The saying “there’s no free lunch” always comes to mind here for me. From a pure physics perspective, we have to produce forces at rates of speed (foot velocity, not rolling speed). Shorter crank is smaller circumference that then requires more force to hold the same power (assuming that is held equal). As such, we may reduce ROM with shorter crank, but we have to apply a higher force at the same cadence (or increase cadence at the previous force). Either way, there is an equation to be solved for final power output.

My issue here is then trying to evaluate any of those changes in a meaningful way, which means physiological evaluation and all the pitfalls that entails. Proper testing (included blinded crank length to the rider at the very least) along with numerous data points on the rider (HR, Power, gas exchange, etc.) are likely necessary to capture what I expect are single digit deltas in one or more of those areas. In short, not easy to capture gains/losses AFAIC.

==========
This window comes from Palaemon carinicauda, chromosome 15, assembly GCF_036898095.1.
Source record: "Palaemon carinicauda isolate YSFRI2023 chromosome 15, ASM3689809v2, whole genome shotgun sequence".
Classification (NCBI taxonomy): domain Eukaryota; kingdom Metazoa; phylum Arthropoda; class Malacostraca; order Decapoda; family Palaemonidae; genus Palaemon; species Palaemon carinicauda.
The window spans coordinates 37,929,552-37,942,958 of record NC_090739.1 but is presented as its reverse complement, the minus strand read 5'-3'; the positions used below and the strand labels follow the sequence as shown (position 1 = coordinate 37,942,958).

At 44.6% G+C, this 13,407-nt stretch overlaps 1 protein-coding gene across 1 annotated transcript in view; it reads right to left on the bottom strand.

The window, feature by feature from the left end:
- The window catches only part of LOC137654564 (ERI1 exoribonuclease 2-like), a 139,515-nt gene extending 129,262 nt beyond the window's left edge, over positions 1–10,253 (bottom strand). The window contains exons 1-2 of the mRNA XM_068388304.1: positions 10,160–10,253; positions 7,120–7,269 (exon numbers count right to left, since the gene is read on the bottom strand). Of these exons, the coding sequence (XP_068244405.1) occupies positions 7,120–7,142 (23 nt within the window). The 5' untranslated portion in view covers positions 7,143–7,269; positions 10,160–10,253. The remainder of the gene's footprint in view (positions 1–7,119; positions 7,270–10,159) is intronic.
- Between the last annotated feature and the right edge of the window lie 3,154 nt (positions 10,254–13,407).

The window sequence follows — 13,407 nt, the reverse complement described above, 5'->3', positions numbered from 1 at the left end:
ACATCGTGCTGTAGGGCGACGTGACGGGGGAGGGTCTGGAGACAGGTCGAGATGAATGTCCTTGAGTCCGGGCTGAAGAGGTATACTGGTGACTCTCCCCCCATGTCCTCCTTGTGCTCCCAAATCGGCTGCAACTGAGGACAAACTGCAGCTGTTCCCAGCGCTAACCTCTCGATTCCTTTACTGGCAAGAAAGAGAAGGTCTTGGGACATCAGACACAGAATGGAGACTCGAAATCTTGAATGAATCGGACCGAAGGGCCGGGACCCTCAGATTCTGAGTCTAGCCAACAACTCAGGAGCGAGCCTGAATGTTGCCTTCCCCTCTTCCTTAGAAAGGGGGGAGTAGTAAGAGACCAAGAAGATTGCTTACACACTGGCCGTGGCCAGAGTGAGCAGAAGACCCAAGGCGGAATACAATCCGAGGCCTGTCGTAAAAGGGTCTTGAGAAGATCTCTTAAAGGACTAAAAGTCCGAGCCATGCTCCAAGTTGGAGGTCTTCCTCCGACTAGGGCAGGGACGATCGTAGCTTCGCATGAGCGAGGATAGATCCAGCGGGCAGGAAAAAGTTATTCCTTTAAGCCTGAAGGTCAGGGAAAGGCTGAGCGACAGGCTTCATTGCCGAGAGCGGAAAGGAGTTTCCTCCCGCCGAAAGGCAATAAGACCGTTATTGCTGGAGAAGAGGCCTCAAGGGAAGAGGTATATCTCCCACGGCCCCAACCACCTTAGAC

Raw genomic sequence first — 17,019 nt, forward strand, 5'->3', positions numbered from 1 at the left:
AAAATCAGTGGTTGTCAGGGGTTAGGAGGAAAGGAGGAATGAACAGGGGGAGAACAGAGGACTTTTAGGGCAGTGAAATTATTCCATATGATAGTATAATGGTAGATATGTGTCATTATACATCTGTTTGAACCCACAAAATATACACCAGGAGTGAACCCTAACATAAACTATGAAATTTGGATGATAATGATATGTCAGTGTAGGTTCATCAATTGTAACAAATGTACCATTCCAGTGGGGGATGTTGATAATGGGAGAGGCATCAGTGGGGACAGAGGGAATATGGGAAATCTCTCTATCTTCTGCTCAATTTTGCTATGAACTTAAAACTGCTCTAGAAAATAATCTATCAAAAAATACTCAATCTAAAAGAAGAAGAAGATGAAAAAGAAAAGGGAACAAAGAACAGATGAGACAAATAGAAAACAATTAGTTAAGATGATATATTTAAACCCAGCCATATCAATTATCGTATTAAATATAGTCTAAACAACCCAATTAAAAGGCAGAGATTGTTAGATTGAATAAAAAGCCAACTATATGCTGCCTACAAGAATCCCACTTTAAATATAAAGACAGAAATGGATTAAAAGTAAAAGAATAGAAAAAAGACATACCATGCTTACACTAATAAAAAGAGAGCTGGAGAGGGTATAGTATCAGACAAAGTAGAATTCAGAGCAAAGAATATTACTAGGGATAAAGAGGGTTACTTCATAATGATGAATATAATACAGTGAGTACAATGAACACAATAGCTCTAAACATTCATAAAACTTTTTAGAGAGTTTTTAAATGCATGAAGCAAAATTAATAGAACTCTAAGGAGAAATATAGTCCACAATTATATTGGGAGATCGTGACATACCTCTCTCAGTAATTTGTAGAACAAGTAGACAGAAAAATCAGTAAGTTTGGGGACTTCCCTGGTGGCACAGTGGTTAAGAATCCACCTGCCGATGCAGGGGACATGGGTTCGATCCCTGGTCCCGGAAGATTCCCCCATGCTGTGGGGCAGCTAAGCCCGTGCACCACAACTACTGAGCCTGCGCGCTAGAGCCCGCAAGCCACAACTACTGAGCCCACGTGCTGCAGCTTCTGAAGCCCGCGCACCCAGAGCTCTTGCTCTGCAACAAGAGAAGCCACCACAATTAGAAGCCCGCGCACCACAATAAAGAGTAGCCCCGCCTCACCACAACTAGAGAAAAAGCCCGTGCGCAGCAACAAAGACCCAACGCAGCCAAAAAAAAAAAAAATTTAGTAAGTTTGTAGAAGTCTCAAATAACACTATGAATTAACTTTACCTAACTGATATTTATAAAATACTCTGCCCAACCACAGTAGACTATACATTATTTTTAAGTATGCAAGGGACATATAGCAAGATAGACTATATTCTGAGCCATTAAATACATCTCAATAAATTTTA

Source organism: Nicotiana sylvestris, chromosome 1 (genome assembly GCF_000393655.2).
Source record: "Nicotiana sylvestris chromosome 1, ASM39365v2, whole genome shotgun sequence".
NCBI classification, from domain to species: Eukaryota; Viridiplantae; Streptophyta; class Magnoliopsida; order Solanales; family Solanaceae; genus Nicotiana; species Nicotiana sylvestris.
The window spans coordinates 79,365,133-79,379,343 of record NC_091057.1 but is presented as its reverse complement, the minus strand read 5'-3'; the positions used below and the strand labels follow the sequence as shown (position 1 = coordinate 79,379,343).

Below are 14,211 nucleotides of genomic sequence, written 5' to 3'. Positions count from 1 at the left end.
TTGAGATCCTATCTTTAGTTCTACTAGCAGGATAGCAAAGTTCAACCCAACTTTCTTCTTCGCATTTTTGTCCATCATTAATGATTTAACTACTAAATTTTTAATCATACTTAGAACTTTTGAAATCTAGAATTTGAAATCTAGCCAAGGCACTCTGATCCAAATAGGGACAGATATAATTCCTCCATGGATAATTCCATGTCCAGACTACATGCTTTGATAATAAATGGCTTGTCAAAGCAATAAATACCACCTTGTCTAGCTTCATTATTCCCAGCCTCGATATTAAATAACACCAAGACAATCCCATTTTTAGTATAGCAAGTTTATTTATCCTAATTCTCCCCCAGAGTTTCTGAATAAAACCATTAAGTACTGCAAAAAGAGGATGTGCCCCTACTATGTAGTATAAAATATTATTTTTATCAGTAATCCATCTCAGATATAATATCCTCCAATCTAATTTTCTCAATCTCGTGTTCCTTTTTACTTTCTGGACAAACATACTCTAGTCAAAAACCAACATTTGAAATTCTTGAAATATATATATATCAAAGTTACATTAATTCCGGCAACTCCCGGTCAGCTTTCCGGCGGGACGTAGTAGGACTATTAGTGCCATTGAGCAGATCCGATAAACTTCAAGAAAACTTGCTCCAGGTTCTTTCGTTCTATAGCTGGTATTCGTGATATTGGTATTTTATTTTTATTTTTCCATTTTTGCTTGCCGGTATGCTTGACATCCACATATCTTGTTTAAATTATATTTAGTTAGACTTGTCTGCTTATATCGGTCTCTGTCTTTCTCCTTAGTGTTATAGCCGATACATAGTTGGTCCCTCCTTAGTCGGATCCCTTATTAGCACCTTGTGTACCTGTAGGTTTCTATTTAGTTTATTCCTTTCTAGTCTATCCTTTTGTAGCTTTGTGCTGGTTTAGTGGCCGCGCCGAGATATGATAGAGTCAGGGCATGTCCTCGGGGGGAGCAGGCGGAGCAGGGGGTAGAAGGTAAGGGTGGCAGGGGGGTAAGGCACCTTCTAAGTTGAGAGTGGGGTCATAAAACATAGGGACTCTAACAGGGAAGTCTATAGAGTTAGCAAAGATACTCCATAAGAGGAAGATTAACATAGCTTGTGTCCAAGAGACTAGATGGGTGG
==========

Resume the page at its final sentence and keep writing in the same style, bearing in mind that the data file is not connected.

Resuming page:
Mixing in Tri related considerations related to running off the bike is a different consideration and I think well worth the time in that instance. May or may not be relevant to all tri riders, but likely more worthwhile there vs irrelevant to roadies.


I went with shorter cranks as per my fitters suggestion. I told him I didn’t feel any difference. There was a slight increase in power. He said, that because I don’t notice many changes, that I might be one that adapts quickly. Unlike some who notice 2mm of seat set back change.